%j - Day of the year (001..366)

%m - Month of the year (01..12) %M - Minute of the hour (00..59)

%p - Meridian indicator (“AM” or “PM”)

%S - Second of the minute (00..60)

%U - Week number of the current year, starting with the first Sunday as the first day of the first week (00..53)

%W - Week number of the current year, starting with the first Monday as the first day of the first week (00..53)

%w - Day of the week (Sunday is 0, 0..6)

%x - Preferred representation for the date alone, no time

%X - Preferred representation for the time alone, no date

%y - Year without a century (00..99) %Y - Year with century

%Z - Time zone name %% - Literal “%” character t = Time.now t.strftime(“Printed on %m/%d/%Y”) #=> “Printed on 04/09/2003” t.strftime(“at %I:%M%p”) #=> “at 08:56AM”

September 11, 2008 - (v1.2.0 - v2.1.0)
4 thanks

Information on 'ModelName.transaction'

If you are looking for information about:

ModelName.transaction do
  ...
end

or

transaction do
  ...
end

see ActiveRecord::Transactions::ClassMethods

September 11, 2008 - (v1.2.0 - v2.1.0)
4 thanks

Information on 'ModelName.transaction'

If you are looking for information about:

ModelName.transaction do
  ...
end

or

transaction do
  ...
end

see ActiveRecord::Transactions::ClassMethods

September 10, 2008
4 thanks

Be careful with overriding dynamic attribute based finders

don’t try something like this:

class Foo < ActiveRecord::Base
  def self.find_by_bar(*args)
    foo = super(*args)
    raise SomeCustomException unless foo
    foo
  end
end

In newer versions of rails, method_missing defines find_by_bar when you first use it. By calling super, you’re triggering method_missing and overwriting your custom definition! It will work the first time then break! Manually write the call to find!

September 9, 2008 - (<= v2.1.0)
4 thanks

Reset a form

To reset a form easily you can do the following:

page["formid"].reset
September 5, 2008
6 thanks

Custom collection local variable name

Regarding the previous note from hoodow about using :variable_name to create a custom local variable name when rendering a collection with a partial, the argument should be :as instead of :variable_name, so:

render :partial => “video_listing”, :collection => @recommendations, :as => :video

September 5, 2008
3 thanks

Require 'strscan'

To use the StringScanner class,

require 'strscan'
September 5, 2008 - (v1.0.0 - v2.0.3)
3 thanks

This method has moved

To help anyone else looking, this method is now on the ActionView::Template class.

September 4, 2008
4 thanks

Testing protected controllers

When testing controllers which are protected with #authenticate_or_request_with_http_basic this is how you can supply the credentials for a successful login:

@request.env["HTTP_AUTHORIZATION"] = "Basic " + Base64::encode64("username:password")

Must be set before the request is sent through #get or whatever method.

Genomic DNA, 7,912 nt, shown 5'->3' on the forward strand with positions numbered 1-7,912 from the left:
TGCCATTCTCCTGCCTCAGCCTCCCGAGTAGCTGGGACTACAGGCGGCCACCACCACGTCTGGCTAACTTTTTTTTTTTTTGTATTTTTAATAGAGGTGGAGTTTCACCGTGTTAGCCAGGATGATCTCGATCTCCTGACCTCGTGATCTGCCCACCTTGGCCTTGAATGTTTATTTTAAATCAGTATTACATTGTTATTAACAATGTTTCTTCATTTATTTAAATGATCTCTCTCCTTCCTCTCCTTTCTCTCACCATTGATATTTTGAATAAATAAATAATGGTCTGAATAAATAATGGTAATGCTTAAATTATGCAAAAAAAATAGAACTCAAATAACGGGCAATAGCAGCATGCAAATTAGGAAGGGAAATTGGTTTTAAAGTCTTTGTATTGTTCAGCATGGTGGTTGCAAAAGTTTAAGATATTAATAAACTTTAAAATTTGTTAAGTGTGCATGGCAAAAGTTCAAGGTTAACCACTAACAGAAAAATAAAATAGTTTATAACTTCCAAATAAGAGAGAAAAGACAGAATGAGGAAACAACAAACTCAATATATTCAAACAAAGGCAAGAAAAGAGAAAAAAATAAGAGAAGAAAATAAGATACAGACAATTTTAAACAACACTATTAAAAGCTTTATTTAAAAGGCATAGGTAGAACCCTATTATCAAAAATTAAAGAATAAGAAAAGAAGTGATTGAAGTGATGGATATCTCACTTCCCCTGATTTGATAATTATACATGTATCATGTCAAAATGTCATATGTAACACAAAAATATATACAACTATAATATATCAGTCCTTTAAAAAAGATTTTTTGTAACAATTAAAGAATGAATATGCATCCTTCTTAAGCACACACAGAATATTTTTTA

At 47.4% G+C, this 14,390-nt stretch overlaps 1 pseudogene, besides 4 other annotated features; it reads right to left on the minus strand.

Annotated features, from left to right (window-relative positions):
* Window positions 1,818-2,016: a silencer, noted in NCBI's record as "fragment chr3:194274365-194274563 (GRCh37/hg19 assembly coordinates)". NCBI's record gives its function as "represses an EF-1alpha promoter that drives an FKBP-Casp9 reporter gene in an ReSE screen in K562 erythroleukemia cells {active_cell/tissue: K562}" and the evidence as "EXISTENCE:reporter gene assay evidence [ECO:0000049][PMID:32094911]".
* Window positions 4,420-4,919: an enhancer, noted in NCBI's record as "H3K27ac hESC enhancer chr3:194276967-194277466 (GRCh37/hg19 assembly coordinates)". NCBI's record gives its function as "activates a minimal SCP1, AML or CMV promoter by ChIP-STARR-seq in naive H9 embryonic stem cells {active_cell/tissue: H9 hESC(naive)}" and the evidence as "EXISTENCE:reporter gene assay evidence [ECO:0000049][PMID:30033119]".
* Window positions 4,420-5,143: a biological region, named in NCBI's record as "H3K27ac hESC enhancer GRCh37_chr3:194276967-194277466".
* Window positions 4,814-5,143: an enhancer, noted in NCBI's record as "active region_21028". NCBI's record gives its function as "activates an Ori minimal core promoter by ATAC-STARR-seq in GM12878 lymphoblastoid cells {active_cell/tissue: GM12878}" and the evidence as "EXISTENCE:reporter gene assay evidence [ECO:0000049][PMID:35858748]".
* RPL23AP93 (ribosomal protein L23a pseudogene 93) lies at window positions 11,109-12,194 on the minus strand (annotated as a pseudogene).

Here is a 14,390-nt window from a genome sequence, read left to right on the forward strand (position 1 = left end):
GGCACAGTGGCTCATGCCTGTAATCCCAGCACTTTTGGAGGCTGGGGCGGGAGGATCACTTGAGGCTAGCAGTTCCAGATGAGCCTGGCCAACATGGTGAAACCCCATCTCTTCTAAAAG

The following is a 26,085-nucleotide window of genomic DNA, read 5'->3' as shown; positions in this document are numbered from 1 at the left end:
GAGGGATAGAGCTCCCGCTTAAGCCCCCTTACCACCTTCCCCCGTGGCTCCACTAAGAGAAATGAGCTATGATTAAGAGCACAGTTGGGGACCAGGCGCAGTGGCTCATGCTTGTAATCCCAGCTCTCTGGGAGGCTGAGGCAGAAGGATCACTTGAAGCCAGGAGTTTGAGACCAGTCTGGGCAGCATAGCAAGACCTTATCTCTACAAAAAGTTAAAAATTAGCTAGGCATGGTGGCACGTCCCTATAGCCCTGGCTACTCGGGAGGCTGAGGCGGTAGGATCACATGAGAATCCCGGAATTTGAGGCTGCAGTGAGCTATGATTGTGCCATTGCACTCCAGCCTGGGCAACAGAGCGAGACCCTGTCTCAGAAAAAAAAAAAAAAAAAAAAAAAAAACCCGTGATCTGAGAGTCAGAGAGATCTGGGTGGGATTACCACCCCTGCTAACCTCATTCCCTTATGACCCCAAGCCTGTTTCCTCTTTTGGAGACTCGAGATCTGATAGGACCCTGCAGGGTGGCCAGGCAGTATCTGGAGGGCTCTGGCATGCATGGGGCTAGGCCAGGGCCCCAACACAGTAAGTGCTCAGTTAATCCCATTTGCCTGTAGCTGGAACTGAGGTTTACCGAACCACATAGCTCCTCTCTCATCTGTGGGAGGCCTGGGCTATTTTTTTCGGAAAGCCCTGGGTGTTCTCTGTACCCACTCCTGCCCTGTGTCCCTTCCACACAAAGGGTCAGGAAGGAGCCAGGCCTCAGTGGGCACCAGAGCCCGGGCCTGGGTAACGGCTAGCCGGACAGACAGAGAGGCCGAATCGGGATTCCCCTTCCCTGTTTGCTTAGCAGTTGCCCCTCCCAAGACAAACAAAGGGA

September 2, 2008
5 thanks

Useful in migrations

The most common usage pattern for this method is probably in a migration, when just after creating a table you want to populate it with some default values, eg:

class CreateJobLevels < ActiveRecord::Migration
  def self.up
    create_table :job_levels do |t|
      t.integer :id
      t.string :name

      t.timestamps
    end

    JobLevel.reset_column_information
    %w{assistant executive manager director}.each do |type|
      JobLevel.create(:name => type)
    end
  end

  def self.down
    drop_table :job_levels
  end
end
September 1, 2008 - (>= v2.1.0)
5 thanks

ActiveRecord::Base.include_root_in_json

From Rails 2.1 onwards, the variable

ActiveRecord::Base.include_root_in_json

affects how the JSON is generated. If this is true (default), then the JSON isn’t like the one above. Instead you’ll get:

konata = User.find(1)
konata.to_json
# => { "user": { "id": 1, "name": "Konata Izumi", "age": 16,
      "created_at": "2006/08/01", "awesome": true}}

(Note the model name is included as a root of the JSON object)

For Rails 2.1 generated projects, you’ll see this in the config/initializers/new_rails_defaults.rb file. You’ll need to set the value to false if you want the old behaviour.

ActiveRecord::Base.include_root_in_json = false
August 29, 2008
10 thanks

Always pass a block

I highly recommend always taking a block and passing it back up the chain if you use alias_method_chain, even if the original method does not. Otherwise you’re keeping anyone later in the chain from adding support for blocks.

http://tech.hickorywind.org/articles/2008/08/29/always-pass-a-block-when-using-alias_method_chain

August 29, 2008
4 thanks

Brazilian Real (R$ 1.200,95)

helper:

def number_to_currency_br(number)
  number_to_currency(number, :unit => "R$ ", :separator => ",", :delimiter => ".")
end
August 28, 2008
8 thanks

Get year to show in descending order (Today to 1920 for example)

The way people think of time start and end would be 1920 to today. This made me think “but I want it show the current year first then down.” Well it’s as simple as swapping the start_year and end_year.

date_select :date, :start_year => Date.current.year, :end_year => 1920

# => 2008, 2007, 2006, 2005 ... 1920
August 28, 2008
3 thanks

Moved to ActiveRecord::Calculations::ClassMethods

It appears that this method has simply been moved to the module ActiveRecord::Calculations::ClassMethods. You can still use the example listed in the docs here, it will simply call the method ActiveRecord::Calculations::ClassMethods#count.

August 28, 2008 - (v2.1.0)
3 thanks

When using RESTful routes

I had issues using expire_page with RESTful controllers when expiring anything other than the index action because I was basing my expire_page calls off this example.

The solution is to use my_resource_path for example when User with id 5 is updated, you would have to do:

expire_page user_path(user) # or
expire_page formatted_user_path(user, :xml)

This may apply to early versions but I have only tested on v2.1.0